Report: Todd Nelson Hired As The First Coach Of The Oklahoma City Barons

It hasn’t been easy to coach the Oilers’ AHL affiliate the last few years. Kelly Buchberger wasn’t overwhelmed with success in the job, although he was promoted to the Oilers’ NHL staff. His replacement, Jeff Truitt, was a distinguished WHL coach, but was fired midway through his first season as head coach of the Falcons. Rob Daum filled in for Truitt, and eventually got the top job for this past season, but wasn’t able to turn things around and was let go over the summer. In fact, the last head coach to get the team to 0.500 was Geoff Ward, back when the Montreal Canadiens were still supplying players. That was in 2003.

The Oilers hope they’ve found a man who can change that pattern and bring some success to the farm club. According to the Edmonton Journal, Todd Nelson, passed over for the same job with the Edmonton Oil Kings, will be named as the first head coach of the Oklahoma City Barons tomorrow.

Nelson’s last job was as an assistant coach with the Atlanta Thrashers, a post he held for two seasons, and lost when he was cleared out along with the rest of head coach John Anderson’s staff. Nelson also coached under Anderson for two years in the AHL, helping guide the Chicago Wolves to a third round playoff exit one year and a league championship in the other.

Under Anderson, Nelson’s largest responsibility was overseeing the defence (his position back in his playing days), and looking at his track record in Atlanta, he seems a lot like a guy who did the best he could with what he had (experience that should serve him well in Oklahoma). In 2008-09, he had the following seven defencemen:

That’s a pretty ugly top-seven, with maybe two of those guys qualified to handle tough minutes. Nelson seems to have done what he could; he sent Boris Valabik out a lot in the defensive end, but mostly against lower calibre opponents. He also sheltered only Nathan Oystrick and Anssi Salmela in terms of both competition and zone-start (the two were the only blue-liners to have a better than 46.0% zone-start rate). The other five got tossed to the wolves, with Enstrom excelling (and helping protect Bogosian at the same time), and Havelid and Exelby posting surprisingly good results. Exelby, for example, improved from minus-21 in 2007-08 to just minus-2 in 2008-09. Hainsey struggled, but given that he was facing the fourth-best opposition on the blue-line (and that the players behind him were Valabik and Oystrick) there wasn’t much Nelson could do.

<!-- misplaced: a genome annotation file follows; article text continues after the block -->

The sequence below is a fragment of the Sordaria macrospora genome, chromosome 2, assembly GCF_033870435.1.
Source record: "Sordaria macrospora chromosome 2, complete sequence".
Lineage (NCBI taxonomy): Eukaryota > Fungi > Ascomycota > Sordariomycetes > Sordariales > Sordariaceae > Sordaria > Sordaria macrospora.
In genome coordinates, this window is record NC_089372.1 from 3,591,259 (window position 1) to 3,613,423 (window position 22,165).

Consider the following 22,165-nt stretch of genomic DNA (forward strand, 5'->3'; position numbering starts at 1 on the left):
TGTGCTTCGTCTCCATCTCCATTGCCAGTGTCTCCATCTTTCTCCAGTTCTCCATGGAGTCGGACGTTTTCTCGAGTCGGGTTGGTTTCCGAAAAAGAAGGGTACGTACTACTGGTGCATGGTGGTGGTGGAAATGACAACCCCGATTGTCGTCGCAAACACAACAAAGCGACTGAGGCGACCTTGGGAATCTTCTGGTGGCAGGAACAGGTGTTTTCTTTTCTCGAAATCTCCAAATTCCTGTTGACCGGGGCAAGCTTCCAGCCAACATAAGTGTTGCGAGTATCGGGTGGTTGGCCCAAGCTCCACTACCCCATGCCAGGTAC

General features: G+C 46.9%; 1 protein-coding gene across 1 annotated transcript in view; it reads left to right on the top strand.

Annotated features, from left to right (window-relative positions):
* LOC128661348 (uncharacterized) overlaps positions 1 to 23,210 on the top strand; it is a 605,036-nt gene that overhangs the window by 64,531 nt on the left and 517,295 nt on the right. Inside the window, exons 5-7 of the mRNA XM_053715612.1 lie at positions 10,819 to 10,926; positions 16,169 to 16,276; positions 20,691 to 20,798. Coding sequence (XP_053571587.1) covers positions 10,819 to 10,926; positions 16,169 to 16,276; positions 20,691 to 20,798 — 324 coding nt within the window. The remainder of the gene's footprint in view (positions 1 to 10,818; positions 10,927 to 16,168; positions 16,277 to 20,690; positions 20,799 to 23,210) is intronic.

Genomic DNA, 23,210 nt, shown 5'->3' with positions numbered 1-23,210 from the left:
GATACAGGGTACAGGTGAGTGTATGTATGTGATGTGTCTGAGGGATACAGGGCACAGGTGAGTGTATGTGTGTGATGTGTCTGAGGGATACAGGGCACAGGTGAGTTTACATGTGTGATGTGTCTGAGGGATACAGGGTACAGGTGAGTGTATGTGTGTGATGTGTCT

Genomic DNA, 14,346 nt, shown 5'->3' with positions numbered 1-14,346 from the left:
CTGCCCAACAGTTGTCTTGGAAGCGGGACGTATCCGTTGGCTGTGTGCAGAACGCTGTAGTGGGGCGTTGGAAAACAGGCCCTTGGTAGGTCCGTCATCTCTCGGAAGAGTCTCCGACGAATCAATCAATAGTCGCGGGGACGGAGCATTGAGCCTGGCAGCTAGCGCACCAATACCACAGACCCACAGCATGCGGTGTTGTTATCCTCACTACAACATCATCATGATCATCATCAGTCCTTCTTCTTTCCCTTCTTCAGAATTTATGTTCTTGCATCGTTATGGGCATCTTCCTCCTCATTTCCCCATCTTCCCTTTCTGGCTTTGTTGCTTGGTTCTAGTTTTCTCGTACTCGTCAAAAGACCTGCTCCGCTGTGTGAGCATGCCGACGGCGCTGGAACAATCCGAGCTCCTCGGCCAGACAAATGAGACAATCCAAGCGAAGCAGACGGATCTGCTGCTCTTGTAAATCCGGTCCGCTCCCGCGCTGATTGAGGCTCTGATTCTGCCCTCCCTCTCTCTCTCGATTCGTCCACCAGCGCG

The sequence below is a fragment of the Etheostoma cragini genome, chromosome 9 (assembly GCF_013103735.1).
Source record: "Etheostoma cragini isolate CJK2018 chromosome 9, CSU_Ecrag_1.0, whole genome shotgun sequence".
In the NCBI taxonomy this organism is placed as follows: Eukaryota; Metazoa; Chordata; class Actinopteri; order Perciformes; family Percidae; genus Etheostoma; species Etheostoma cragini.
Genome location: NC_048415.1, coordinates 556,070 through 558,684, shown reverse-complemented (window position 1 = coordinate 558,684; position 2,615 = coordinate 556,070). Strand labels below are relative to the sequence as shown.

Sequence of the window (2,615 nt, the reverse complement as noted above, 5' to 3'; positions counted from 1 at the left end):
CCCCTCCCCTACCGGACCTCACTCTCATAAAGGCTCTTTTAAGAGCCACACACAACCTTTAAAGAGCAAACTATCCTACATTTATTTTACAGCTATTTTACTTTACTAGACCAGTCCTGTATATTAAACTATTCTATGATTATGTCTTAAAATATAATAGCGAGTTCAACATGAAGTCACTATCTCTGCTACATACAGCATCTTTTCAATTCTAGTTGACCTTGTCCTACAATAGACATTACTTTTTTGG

2009-10 plays out similarly, with the best players sent out in horrible situations and the young ones protected as best he could. Zach Bogosian took a step back, and saw his quality of competition drop off. Boris Valabik moved down the depth chart, and Nelson started giving him more sheltered zone start rates. Nelson did deviate in one way – he gave Tobias Enstrom some much easier ice-time, with a zone-start rate of 47.5% compared to 41.6% the year before. Enstrom had 26 even-strength points in the previous two seasons combined; that total shot up to 30 with the improved opportunity, a career best season. Looking over Nelson’s work with the Thrashers, I have difficulty finding anything in his handling of the defence that has me worried.

Prior to being hired by Anderson, Nelson was a head coach at the UHL level, where he spent three seasons coaching the Muskegon Fury (the team he finished his playing career with). In those three years, his team won two championships, and Nelson left the UHL with a career winning percentage of 0.642.

As for Nelson’s playing career, he was drafted as an over-ager by the Pittsburgh Penguins in 1989. He played seven NHL games (scoring a goal!) but spent a dozen seasons as a high-end offensive defenceman in the IHL, AHL, DEL and, finally, the UHL. Among his former coaches are his predecessor, Rob Daum, and Nashville Predators head coach Barry Trotz.

Naturally, our information on this sort of hiring is limited, but given the fact that Nelson has experience as an NHL assistant and that his time as a minor league head coach was spectacularly successful, I’m cautiously optimistic. Also in Nelson’s favour: the fact that he appears to have no prior ties to the current Oilers’ regime.

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